First and foremost, neutral spine is not a position that our spine starts in and stays in throughout the course of the lift.

If you watch any maximal effort deadlift, the spine will move to some degree.

If the athlete in question uses a very back dominant deadlift technique, there’s going to be quite a bit of motion.

And sometimes, if it’s a more hip/thigh dominant approach, the movement is going to be more subtle.

But in all these cases, I would say that most good deadlifters, on most of their lifts, stay within their neutral zone.

And if they do leave that neutral zone, it’s for the sake of a maximal effort lift or personal record.

Which brings me to my next point, the difference between “happy spine optimal” and “I’m not blowing a disc” optimal.

Dr. Stuart McGill has talked about this extensively, but perhaps the most injurious position for our spine is end-range spinal flexion.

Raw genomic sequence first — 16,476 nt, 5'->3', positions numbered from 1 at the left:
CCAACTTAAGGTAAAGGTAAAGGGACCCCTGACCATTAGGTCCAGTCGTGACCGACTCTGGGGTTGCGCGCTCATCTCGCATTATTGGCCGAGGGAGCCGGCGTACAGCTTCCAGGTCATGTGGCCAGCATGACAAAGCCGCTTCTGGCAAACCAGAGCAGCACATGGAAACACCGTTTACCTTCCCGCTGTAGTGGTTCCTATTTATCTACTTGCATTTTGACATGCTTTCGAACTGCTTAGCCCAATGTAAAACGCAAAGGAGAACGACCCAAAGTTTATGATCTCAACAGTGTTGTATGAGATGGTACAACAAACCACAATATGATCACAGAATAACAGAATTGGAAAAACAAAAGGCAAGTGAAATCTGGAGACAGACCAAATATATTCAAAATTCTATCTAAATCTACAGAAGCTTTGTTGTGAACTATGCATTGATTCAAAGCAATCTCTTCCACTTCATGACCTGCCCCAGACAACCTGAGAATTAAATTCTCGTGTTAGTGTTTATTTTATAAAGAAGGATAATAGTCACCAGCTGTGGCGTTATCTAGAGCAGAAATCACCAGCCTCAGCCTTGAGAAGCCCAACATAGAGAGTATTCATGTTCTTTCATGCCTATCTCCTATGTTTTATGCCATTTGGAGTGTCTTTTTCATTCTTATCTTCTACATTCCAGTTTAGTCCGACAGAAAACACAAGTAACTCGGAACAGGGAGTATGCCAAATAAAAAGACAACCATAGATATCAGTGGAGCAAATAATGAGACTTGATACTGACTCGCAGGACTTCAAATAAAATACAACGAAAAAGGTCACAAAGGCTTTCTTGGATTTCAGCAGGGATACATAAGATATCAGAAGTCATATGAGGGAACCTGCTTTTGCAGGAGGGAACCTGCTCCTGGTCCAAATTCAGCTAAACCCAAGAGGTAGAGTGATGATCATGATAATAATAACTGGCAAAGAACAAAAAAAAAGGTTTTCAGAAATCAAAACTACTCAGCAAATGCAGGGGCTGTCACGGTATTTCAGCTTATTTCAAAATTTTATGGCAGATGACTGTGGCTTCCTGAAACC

If we go back to Panjabi, he’s talking about what I’d call “happy spine optimal.” If you want your spine to be happy, and your goal isn’t to break World Records in the deadlift, this is where you need to spend at 99.9% of your training time (and waking life).

On the other hand, if your goal IS to break World Records, or to be the absolute strongest beast in your gym, there’s going to be a little risk involved.

The key here is to at least stay in that “I’m not going to blow a disc” optimal range. Most deadlifters intuitively know where this is, and they’re smart and simply drop the weight when they get out of position.

If you’re not experienced, or not pulling at least 2x bodyweight, don’t even consider doing a full-blown round back deadlift.